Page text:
Here is an article I've written to appear in the Edmonton Homebrewer's Guild Newsletter on my trip to NYC:
New York, City of Awesome
The word "awesome" is certainly by far overused in society as well as my vocabulary these days. However, there isn't a better word to describe how I feel about my recent trip to New York City. The word "awesome" means "something which inspires awe", and New York City certainly does that. The city is about being big -- big skyscrapers, big money, big population, big parks, big traffic headaches, and most importantly: big beer selection.
First off, a little about the city itself. I had the fortune to be able to stay with a friend who lived on the the East side of midtown Manhattan. From that point pretty much anything you would want to do was within 45 minutes walking distance, if not closer. The NYC Metro is... interesting, but functional. Once you figure out the difference between "local" and "express" trains you're set (you figure this out quickly after you see your stop whiz by... and the next two stops too... and find yourself in a sketchy-looking spot of Harlem). Oddly, Manhattan seems to be a very safe place, even at night, which surprised me. I wandered the streets alone for a few hours very late at night and never felt "in danger" -- in fact, I saw several young, attractive females jogging alone in the wee hours of the morning. That certainly defies the stereotype that I had of the city. I could walk around the city for hours, and see something interesting every few minutes. Every couple of streets brings something new.
Of course, one of the reasons I went to New York was to try some great beers. I visited almost 15 bars/pubs on my visit, but I'll only write about the highlights. My first stop was at Heartland Brewpub in Union Square. While they have what looks like a full brewery in the back, they don't actually brew there anymore. Most of the beers I tasted there were not "awesome", and in fact some of them had a very soda-like flavour I disagreed with. Their "Cornhusker" lager is actually advertised as being brewed with corn being an advantage somehow. Not surprisingly, it was a very corny and horrible beer. However, they did have a couple of gems. They make a very good IPA as well as a decent seasonal Saison. They also produce an Imperial IPA (7.75% abv), which was by far one of the best beers I had during my entire stay. It seemed unfiltered, amber-brown, nice flowery hop aroma (but not too strong), and a beautiful balance of sweet malty goodness on the forefront with a great bitter finish that sticks like glue. Every other Imperial IPA I've had seems to put too much effort into the hops and ignores the malt to balance it, I think this brewer got it perfect.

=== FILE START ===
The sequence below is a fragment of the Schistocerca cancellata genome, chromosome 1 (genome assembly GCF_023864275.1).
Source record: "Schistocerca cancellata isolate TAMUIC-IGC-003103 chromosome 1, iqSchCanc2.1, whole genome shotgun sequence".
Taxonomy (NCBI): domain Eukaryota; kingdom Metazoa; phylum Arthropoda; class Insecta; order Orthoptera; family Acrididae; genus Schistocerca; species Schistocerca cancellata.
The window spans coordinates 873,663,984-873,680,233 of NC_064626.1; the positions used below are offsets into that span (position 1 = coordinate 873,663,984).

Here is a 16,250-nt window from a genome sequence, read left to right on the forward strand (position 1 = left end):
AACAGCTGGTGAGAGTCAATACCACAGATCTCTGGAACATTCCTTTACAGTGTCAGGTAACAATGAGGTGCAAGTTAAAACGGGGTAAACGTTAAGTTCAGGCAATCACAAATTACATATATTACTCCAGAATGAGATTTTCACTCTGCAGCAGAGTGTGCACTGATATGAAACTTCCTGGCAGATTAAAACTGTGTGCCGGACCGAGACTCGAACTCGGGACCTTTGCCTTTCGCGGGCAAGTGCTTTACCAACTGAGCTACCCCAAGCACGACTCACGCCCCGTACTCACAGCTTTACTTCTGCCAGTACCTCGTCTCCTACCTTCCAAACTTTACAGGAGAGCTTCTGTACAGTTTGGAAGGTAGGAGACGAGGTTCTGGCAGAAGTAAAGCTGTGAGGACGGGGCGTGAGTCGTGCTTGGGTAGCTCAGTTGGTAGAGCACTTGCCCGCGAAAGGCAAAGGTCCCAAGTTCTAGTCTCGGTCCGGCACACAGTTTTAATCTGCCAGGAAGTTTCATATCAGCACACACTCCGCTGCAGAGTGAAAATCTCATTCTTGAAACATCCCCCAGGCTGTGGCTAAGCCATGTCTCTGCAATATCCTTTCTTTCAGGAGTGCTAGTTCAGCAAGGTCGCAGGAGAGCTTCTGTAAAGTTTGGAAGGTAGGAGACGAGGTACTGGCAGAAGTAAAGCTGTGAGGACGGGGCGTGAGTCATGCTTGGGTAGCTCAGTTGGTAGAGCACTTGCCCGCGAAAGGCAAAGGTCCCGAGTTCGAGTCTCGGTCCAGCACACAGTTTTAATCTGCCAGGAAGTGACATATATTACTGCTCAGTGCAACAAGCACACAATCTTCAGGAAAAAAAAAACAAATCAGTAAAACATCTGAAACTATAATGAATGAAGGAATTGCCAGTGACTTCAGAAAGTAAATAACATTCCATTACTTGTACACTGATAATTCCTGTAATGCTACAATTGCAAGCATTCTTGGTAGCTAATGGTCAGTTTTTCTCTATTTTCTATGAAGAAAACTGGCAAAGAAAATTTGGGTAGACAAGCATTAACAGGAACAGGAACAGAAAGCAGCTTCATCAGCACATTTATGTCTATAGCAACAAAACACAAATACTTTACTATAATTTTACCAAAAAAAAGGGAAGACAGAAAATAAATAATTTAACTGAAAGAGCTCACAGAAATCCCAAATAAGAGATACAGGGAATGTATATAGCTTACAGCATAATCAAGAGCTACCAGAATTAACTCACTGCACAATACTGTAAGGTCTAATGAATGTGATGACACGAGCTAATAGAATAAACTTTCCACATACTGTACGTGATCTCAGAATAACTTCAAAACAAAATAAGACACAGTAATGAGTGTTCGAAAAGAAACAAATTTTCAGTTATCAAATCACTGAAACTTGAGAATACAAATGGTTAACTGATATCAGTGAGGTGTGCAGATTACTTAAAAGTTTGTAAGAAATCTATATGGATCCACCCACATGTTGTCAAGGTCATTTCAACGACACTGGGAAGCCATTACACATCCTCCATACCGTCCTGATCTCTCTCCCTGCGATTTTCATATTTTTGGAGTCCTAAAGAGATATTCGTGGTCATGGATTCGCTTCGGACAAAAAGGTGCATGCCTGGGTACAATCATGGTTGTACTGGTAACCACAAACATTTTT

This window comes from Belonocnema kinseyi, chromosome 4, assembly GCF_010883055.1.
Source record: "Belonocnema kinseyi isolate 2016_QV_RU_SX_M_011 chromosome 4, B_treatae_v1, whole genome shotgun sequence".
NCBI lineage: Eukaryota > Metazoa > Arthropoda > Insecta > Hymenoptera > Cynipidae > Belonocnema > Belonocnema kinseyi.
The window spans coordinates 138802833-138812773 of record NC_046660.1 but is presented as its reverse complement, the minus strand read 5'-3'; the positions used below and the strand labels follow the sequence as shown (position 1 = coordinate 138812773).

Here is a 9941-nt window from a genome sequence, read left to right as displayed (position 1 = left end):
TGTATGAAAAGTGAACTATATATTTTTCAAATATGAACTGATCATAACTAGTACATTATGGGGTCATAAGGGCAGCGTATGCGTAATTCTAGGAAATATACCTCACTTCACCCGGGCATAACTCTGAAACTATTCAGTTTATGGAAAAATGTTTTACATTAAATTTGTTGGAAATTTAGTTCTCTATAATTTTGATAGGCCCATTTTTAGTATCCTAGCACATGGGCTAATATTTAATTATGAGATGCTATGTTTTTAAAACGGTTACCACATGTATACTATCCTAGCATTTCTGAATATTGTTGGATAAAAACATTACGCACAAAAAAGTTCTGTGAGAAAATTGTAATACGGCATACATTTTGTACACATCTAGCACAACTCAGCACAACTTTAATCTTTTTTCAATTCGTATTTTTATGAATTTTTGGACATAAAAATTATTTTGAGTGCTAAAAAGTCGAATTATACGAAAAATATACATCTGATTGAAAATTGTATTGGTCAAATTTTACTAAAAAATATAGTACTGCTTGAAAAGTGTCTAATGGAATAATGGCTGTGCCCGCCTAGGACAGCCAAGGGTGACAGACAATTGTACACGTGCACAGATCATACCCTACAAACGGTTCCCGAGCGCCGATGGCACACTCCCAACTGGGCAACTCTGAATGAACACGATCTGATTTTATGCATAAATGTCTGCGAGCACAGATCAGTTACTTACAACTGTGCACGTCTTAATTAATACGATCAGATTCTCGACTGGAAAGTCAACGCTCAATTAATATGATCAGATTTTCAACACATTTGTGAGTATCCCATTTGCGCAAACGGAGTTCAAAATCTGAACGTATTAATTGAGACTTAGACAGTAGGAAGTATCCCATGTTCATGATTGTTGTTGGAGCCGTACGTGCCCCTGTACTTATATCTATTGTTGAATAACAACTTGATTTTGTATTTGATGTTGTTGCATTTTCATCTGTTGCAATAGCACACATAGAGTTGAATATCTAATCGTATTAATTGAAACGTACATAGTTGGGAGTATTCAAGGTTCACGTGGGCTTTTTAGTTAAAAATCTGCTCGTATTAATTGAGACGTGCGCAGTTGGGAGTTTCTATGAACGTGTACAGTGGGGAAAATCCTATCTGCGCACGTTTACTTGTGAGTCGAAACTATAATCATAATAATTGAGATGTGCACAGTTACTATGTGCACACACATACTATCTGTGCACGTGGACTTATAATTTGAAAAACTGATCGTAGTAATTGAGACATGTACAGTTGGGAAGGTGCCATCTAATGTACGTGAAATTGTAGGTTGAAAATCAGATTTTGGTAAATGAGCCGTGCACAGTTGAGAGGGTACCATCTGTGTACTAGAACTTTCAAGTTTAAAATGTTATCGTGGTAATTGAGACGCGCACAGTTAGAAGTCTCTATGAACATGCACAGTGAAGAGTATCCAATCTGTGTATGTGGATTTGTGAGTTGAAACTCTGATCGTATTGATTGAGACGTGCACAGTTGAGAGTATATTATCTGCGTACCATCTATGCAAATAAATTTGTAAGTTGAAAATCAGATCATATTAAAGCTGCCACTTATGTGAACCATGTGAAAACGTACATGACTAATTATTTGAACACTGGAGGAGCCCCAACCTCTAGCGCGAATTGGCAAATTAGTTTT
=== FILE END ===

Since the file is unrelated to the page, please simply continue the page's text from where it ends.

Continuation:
My next stop was to a German pub called Zum Schneider. I had the opportunity to try many German beers I've only heard of on TAP (including Weinsephaner Hefeweizen and Spaten Doppelbock). Definitely book off an afternoon + evening at this place if you're ever in NYC.
One of the best stops I made was to Sixpoint Craft Ales in lower Brooklyn. Located in a somewhat run-down industrial area, this very small brewery produces some excellent beers. I spent the afternoon with Aaron Stumpf, the head brewer. I helped them move their bags of malt around, and was well-rewarded with some of their fine beers (so much so that my ability to find my way back to the metro was hindered). They don't filter any of their beers! They use a combination of highly-floculant yeasts and longer aging of each batch to achieve a semi-clear beer. One of the best beers that I had on my trip was their Brownstone Ale, a very complex malty beer made with 10 specialty malts. I am currently trying to replicate this beer, however I can't get any samples out here to compare to! They sent me home with several bottles of some of their beers, I will bring one to this month's meeting (unless I drink them all...)
Last, by certainly not least, I visited The Ginger Man Beer Bar. This bar boasts ~66 draught beers plus 1-2 cask beers, and >130 bottled beers from around the world. I was in heaven... my only mistakes were to visit this place only once, which was on the second last day of my trip when I was pretty much "over-beered" (yes, it IS possible). Their cask ale was the Sixpoint Ales Bengali Tiger... a MASSIVELY bitter beer that was even too much for me. I also made the mistake of ending my night with two half-pints of barley wines on draught... Victory Old Horizontal 10.5% (the name is quite suiting for my position an hour or so later), and the Rock Art Ridge Runner (7.5%). Both very excellent beers, especially the Victory... it didn't taste like an 10.5% beer, and it went down very easily, which is a very bad combination.
Certainly, New York City isn't known for having a lot of breweries, but because of the large population (8.5 million) the beer selection is great. Even the nearest pub or grocery store will have some Dogfish Head or Stone in bottles. I imagine within the next year I will return to New York City... amongst all the places in the world I think I had more fun there than anywhere else!
Grizzly Peak Brewing
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